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J Vis Exp. 2014 Nov 20;(93):e51840. doi: 10.3791/51840.

Improved in-gel reductive β-elimination for comprehensive O-linked and sulfo-glycomics by mass spectrometry.

Author information

1
Complex Carbohydrate Research Center, University of Georgia; Department of Biochemistry and Molecular Biology, University of Georgia.
2
Complex Carbohydrate Research Center, University of Georgia.
3
Complex Carbohydrate Research Center, University of Georgia; Research Institute for Bioresources and Biotechnology, Ishikawa Prefectural University.
4
Complex Carbohydrate Research Center, University of Georgia; kaoki@ccrc.uga.edu.

Abstract

Separation of proteins by SDS-PAGE followed by in-gel proteolytic digestion of resolved protein bands has produced high-resolution proteomic analysis of biological samples. Similar approaches, that would allow in-depth analysis of the glycans carried by glycoproteins resolved by SDS-PAGE, require special considerations in order to maximize recovery and sensitivity when using mass spectrometry (MS) as the detection method. A major hurdle to be overcome in achieving high-quality data is the removal of gel-derived contaminants that interfere with MS analysis. The sample workflow presented here is robust, efficient, and eliminates the need for in-line HPLC clean-up prior to MS. Gel pieces containing target proteins are washed in acetonitrile, water, and ethyl acetate to remove contaminants, including polymeric acrylamide fragments. O-linked glycans are released from target proteins by in-gel reductive β-elimination and recovered through robust, simple clean-up procedures. An advantage of this workflow is that it improves sensitivity for detecting and characterizing sulfated glycans. These procedures produce an efficient separation of sulfated permethylated glycans from non-sulfated (sialylated and neutral) permethylated glycans by a rapid phase-partition prior to MS analysis, and thereby enhance glycomic and sulfoglycomic analyses of glycoproteins resolved by SDS-PAGE.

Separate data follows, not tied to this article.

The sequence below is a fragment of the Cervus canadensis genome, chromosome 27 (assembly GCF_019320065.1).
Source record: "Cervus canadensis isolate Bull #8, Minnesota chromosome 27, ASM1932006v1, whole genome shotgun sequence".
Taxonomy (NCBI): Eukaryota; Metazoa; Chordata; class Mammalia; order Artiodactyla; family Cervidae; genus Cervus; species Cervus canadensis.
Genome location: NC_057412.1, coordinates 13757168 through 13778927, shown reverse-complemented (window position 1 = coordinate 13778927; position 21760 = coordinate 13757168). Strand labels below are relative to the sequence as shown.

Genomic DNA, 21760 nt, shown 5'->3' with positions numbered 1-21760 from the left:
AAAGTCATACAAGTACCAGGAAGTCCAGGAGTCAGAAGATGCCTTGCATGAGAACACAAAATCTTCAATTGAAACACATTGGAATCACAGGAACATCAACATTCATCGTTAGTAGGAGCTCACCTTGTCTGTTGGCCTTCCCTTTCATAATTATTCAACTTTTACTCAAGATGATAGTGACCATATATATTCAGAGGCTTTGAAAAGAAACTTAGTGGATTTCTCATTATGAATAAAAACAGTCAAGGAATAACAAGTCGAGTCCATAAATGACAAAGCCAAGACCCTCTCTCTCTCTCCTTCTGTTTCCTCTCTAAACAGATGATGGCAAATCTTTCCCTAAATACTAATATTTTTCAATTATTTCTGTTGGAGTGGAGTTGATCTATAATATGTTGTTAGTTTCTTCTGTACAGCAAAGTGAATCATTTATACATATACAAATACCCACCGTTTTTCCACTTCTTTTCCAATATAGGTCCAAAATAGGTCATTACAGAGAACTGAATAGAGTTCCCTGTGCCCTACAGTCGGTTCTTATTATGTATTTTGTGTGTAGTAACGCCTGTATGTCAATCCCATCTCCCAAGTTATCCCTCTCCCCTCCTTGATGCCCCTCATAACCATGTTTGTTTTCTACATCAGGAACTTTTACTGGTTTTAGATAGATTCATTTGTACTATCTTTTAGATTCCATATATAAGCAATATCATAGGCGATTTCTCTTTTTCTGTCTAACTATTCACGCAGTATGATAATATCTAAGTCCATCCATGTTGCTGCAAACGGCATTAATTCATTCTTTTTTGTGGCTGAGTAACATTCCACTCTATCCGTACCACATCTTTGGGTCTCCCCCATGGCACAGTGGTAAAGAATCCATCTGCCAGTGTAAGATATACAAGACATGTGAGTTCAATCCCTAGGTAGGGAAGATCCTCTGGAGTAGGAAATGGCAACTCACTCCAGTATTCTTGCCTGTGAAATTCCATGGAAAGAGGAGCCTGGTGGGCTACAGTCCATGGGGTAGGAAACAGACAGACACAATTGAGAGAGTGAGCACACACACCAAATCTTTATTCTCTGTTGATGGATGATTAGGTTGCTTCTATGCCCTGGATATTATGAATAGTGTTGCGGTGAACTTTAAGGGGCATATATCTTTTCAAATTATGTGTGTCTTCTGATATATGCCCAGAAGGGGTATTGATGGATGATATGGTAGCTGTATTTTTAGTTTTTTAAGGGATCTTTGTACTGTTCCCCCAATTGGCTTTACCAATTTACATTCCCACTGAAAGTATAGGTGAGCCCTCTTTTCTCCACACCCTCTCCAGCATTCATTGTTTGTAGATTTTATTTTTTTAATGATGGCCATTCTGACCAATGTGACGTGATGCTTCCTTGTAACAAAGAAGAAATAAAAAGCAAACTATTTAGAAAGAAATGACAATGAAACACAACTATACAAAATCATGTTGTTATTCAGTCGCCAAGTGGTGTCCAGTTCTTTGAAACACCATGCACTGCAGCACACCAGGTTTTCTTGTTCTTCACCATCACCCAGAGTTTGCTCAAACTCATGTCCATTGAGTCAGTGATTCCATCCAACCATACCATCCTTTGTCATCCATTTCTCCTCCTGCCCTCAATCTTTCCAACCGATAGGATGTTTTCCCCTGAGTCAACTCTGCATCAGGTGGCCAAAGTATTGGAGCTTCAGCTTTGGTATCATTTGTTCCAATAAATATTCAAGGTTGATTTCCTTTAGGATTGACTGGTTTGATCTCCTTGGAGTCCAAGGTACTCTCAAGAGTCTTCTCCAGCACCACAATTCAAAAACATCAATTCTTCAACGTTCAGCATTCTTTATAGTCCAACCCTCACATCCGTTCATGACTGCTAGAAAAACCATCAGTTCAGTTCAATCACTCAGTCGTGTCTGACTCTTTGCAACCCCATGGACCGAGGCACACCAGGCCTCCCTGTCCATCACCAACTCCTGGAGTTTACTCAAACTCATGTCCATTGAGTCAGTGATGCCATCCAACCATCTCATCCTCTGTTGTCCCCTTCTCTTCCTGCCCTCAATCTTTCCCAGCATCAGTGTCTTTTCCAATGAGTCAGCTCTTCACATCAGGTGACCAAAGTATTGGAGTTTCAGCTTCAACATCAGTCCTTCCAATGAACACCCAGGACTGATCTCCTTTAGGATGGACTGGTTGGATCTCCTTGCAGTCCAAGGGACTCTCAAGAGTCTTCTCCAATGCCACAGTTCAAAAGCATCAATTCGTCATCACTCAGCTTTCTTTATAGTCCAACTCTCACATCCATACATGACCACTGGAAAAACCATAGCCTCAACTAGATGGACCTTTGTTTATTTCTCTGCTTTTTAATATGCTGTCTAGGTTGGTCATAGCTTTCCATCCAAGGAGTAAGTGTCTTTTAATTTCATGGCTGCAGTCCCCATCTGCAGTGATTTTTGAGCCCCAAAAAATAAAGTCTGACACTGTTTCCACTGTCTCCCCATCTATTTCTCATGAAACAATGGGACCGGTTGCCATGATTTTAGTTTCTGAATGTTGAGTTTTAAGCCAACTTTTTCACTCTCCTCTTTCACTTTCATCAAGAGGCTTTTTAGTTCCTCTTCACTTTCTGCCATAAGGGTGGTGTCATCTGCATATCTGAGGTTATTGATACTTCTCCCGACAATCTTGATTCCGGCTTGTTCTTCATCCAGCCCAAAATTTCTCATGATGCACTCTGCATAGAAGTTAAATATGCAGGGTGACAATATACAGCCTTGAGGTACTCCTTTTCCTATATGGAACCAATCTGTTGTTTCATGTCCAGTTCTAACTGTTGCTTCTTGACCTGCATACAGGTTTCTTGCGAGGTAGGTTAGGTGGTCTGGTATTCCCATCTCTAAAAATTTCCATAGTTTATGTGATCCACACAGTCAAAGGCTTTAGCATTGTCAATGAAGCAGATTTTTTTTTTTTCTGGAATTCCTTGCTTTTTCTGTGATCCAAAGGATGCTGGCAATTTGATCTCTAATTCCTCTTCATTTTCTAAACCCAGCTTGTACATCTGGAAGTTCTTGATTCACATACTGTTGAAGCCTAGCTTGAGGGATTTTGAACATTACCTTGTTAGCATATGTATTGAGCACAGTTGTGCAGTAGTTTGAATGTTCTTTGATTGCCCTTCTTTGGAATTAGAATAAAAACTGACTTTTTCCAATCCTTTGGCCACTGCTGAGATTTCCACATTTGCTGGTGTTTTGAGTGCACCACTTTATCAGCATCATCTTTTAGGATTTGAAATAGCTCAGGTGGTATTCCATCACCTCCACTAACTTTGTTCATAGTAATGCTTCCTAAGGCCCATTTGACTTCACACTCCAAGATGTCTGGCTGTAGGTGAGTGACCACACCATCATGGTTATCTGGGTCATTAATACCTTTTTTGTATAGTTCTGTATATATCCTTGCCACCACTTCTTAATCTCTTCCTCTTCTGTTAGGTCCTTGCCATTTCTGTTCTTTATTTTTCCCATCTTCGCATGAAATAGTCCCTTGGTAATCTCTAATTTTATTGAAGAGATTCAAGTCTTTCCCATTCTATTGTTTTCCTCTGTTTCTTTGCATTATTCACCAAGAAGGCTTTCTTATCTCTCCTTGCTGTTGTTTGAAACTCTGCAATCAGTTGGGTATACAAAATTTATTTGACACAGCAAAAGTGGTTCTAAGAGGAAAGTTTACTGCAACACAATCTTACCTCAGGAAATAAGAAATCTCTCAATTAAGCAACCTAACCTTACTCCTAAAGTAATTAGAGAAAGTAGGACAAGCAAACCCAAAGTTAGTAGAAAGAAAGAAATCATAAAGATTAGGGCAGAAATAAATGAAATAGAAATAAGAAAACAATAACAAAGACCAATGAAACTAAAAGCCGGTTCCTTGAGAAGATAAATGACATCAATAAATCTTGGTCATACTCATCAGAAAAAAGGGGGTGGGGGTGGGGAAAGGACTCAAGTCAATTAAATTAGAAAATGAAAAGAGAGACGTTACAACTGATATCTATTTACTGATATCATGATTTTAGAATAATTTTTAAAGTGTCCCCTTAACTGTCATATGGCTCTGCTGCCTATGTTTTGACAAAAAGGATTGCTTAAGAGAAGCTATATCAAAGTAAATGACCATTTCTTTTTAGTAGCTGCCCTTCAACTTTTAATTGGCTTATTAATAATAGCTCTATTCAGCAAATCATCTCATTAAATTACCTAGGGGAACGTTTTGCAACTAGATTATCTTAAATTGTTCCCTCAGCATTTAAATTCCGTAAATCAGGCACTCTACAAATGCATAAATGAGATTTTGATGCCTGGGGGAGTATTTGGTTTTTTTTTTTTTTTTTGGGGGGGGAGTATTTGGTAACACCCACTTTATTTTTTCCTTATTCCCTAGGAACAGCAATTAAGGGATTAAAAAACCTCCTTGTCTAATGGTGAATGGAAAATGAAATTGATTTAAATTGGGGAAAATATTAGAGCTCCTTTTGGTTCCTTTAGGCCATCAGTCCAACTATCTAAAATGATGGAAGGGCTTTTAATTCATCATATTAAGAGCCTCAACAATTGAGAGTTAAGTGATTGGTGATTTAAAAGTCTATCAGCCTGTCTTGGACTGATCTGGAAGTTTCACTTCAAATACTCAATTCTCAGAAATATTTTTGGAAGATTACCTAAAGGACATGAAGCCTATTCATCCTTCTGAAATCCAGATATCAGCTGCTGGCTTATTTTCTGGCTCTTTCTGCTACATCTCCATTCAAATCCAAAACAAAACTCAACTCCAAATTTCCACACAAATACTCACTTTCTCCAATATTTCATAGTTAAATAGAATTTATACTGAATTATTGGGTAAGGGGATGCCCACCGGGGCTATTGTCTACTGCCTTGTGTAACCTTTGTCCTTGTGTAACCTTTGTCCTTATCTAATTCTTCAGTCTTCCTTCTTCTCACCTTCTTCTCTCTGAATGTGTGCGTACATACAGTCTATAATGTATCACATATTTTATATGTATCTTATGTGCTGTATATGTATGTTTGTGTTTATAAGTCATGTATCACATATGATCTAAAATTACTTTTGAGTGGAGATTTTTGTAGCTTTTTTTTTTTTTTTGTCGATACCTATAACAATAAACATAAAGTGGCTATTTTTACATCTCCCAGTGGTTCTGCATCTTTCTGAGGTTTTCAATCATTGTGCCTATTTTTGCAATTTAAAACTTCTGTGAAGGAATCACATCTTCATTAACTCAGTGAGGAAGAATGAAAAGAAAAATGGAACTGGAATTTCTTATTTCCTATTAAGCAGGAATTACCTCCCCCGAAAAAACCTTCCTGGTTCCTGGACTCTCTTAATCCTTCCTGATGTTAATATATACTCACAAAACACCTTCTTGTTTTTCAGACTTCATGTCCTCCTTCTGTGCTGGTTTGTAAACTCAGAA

PMID:
25489664
PMCID:
PMC4354198
DOI:
10.3791/51840
[Indexed for MEDLINE]
Free PMC Article

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